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The latest report by the Intergovernmental Panel on Climate Change (IPCC), the product of hundreds of leading scientists from around the globe, confirms that global warming is happening now and needs to be addressed quickly to avoid costly and difficult problems. The following is an analysis of the report's key findings and implications.

What's New

  • The Intergovernmental Panel on Climate Change (IPCC) report confirms the urgency of the problem and states a new degree of the scientific certainty that global warming is happening now and is human-caused.
  • This is the fourth IPCC report since 1990 and each report has been more conclusive than the previous one.
  • The fourth assessment highlights how an increase in global temperatures is already affecting climate worldwide and will have far-reaching effects on sea levels, ice cover at the poles, heat waves, floods and droughts.


Key Findings

  • It is very likely 1 (at least a 90 percent chance) that heat-trapping pollution is the main factor in warming since 1950.
  • Without action to curb global warming pollution it is very likely that heat waves and heavy precipitation events will continue to become more frequent.
  • It is more likely than not that Atlantic hurricanes have become more intense due to human-induced global warming and it is likely that hurricane intensity will increase in the future if emissions are not curbed.
  • The earth will warm by an additional 4 to 11 degrees Fahrenheit during the 21st century if energy production is fossil fuel intensive (best estimate 7 degrees).
  • The earth will warm by an additional 3 to 8 degrees Fahrenheit during the 21st century if emissions follow a mid-range business-as-usual forecast (best estimate 5 degrees).
  • The IPCC projects that sea levels will rise by 7 to 23 inches during the 21st century, but this estimate assumes no acceleration of ice flow in Greenland or Antarctica and does not fully account for some positive feedback processes, such as the release of additional CO2 from tundra soils as the planet warms. A new study published in Science on January 19, 2007 projects that sea levels will rise by 20 to 55 inches this century based on recent observations. 2 This study was published after the deadline for consideration by the IPCC.
  • The Arctic Ocean could largely be devoid of sea ice during summer later in the century.
  • The ocean will continue to become more acidic due to carbon dioxide emissions. Ocean pH has already decreased by 0.1 units and will decline by an additional 0.14 to 0.35 units if emissions are not curtailed.



Policy Implications

  • This report confirms the urgent need to address global warming. Congress must act.
  • The report confirms that global warming is here now. We are already seeing the effects, from Arctic towns being moved because of coastal erosion resulting from thawing permafrost, to the tropics where low-lying island residents have been forced to abandon their homes and heritage. We cannot wait any longer.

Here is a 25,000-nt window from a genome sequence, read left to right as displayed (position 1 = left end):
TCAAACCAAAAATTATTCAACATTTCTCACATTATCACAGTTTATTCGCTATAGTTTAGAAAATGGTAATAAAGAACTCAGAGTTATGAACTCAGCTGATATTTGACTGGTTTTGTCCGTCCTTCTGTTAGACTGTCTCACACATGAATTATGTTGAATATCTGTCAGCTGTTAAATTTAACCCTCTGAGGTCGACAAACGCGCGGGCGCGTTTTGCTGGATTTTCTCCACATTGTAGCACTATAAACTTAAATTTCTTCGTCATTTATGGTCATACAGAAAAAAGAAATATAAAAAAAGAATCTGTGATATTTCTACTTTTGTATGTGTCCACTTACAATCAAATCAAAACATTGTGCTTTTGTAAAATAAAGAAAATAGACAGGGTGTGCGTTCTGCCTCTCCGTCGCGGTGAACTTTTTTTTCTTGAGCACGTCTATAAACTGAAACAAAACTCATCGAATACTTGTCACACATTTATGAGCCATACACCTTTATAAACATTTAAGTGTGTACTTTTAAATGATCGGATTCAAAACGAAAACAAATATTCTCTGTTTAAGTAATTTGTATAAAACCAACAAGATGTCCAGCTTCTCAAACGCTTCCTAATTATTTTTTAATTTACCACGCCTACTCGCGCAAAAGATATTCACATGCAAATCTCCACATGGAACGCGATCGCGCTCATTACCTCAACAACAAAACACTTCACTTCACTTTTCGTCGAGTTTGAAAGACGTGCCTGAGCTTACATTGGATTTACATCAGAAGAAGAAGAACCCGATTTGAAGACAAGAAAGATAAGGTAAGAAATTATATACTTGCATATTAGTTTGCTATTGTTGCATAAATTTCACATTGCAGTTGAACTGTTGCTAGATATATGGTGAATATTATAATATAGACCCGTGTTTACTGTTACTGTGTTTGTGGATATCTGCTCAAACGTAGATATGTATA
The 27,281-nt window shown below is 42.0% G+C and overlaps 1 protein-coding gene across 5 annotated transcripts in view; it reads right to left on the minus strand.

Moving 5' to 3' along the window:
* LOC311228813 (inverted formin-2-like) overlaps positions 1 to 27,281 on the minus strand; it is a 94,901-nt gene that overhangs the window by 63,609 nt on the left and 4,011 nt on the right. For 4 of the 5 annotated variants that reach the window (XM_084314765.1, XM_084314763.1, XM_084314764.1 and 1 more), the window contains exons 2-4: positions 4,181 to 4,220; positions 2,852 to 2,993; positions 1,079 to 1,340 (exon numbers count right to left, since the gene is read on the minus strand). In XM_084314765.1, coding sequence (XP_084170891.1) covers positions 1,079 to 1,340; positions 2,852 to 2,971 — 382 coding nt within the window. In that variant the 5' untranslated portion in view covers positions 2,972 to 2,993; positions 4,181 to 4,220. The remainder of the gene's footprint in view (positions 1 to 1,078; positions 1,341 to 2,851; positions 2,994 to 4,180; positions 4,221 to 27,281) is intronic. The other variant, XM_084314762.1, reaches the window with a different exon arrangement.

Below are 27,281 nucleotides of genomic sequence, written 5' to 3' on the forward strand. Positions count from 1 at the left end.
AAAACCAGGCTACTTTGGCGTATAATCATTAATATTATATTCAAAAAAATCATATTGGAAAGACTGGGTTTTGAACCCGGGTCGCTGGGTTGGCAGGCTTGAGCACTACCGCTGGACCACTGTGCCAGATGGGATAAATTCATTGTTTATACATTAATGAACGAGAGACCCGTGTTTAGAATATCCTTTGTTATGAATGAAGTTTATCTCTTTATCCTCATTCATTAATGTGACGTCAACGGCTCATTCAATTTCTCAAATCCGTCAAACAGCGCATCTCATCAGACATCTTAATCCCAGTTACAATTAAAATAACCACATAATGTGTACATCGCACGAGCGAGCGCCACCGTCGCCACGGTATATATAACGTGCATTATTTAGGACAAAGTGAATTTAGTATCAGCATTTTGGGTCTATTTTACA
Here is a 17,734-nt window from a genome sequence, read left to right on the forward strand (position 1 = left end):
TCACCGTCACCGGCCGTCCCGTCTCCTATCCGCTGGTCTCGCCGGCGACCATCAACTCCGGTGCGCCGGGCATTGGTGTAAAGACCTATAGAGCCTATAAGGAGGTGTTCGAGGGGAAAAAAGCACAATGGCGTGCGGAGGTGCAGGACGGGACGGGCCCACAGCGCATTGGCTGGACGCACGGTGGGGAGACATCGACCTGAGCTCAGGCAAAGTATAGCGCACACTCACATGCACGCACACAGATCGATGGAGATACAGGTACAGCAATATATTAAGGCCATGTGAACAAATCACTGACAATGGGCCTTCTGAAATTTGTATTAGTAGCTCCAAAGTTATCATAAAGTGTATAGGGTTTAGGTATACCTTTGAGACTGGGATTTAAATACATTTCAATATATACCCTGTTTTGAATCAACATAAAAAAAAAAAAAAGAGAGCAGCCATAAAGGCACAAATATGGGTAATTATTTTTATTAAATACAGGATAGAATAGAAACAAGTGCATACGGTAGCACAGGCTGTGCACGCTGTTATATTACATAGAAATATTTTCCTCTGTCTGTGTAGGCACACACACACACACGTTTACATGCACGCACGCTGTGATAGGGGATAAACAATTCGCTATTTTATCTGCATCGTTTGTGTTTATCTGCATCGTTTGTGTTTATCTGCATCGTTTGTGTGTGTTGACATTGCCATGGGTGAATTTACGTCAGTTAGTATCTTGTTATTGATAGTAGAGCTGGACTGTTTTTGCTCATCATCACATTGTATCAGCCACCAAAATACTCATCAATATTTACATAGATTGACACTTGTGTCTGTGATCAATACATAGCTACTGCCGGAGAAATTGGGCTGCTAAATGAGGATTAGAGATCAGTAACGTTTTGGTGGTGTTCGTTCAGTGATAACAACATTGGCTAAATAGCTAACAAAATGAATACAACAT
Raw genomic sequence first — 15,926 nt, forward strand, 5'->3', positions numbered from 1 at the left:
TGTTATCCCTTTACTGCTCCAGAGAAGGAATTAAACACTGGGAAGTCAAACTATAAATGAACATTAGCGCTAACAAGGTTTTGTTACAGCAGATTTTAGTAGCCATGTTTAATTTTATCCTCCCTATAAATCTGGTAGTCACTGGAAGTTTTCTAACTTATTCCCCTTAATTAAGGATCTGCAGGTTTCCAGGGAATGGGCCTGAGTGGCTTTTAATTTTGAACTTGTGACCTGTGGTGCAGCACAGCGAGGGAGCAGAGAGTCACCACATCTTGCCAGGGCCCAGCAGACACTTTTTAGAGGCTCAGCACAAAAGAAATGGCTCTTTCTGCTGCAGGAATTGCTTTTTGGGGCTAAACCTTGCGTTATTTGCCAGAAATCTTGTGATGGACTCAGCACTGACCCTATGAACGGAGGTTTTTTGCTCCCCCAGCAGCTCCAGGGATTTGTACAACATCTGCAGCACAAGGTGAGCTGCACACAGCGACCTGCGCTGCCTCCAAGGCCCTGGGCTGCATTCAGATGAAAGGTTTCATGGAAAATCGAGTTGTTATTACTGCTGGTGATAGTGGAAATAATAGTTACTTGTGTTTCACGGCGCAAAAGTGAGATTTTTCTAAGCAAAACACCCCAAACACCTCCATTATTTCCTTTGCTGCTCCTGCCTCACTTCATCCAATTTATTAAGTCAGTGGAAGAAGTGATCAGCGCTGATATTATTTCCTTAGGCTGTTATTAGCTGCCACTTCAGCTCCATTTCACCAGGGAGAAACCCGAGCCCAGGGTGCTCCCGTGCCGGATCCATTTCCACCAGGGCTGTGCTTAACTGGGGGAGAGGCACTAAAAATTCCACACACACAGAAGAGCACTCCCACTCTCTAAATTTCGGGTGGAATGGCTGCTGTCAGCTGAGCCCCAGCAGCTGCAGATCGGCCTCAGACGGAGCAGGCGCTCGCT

• At this point, some warming is unavoidable, but there is a world of difference between 1 degree and 7 degrees. The good news is that the political climate in Washington is changing as well. Congress needs to enact comprehensive emission limits that will steadily reduce global warming pollution. We have an opportunity to fix this problem, but only if we act before it's too late.


Integrity

  • IPCC reports are the gold standard of what the world's scientists currently know about climate change.
  • Scientific findings published since December 2005 are not included in this fourth assessment, resulting in a conservative statement of projected impacts.


Process

  • Overall, the IPCC report will include work from more than 2,000 scientists appointed by more than 130 countries. The first working group reflects the collaboration of more than 150 authors and 600 reviewers who incorporated thousands of comments from experts. The second report, "Impacts, Adaptation and Vulnerability," will be released in early April 2007.
  • The process is rigorous, based on open and transparent peer review.
  • The Summary for Policymakers is reviewed line-by-line by scientists and government experts to ensure that it is a completely accurate reflection of the detailed scientific findings and that all comments have been fully considered.
  • The IPCC brings fresh eyes to the issue -- 75 percent of Fourth Assessment Report writers were not involved in the Third Assessment.


Skeptics or Deniers?

  • The so-called "skeptics" are actually part of a denial campaign funded and orchestrated by polluting industries, especially ExxonMobil.
  • Industry-funded global warming deniers will use the same dishonest tactics they have used for years. They will try to:
    • Attack the messenger, suggesting a worldwide conspiracy of bureaucrats and climate scientists trying to protect their funding using a distorted description of the IPCC process.
    • Highlight any specific downgrade in the predictions and lift that out of context to suggest a less dire overall picture.
    • Encourage doubt and confusion, following the model of the "scientists" employed for decades by the tobacco industry to delink smoking and cancer.


To read the report in full, go to www.ipcc.ch.



Notes

1. The IPCC uses the following terms to indicate the assessed likelihood, using expert judgement, of an outcome or a result: Virtually certain > 99% probability of occurrence, Extremely likely > 95%, Very likely > 90%, Likely > 66%, More likely than not > 50%, Unlikely < 33%, Very unlikely < 10%, Extremely unlikely < 5%.

2. Rahmstorf, S. 2007. "A Semi-Empirical Approach to Projecting Future Sea-Level Rise. " Science 315:368-370

last revised 2/6/2007

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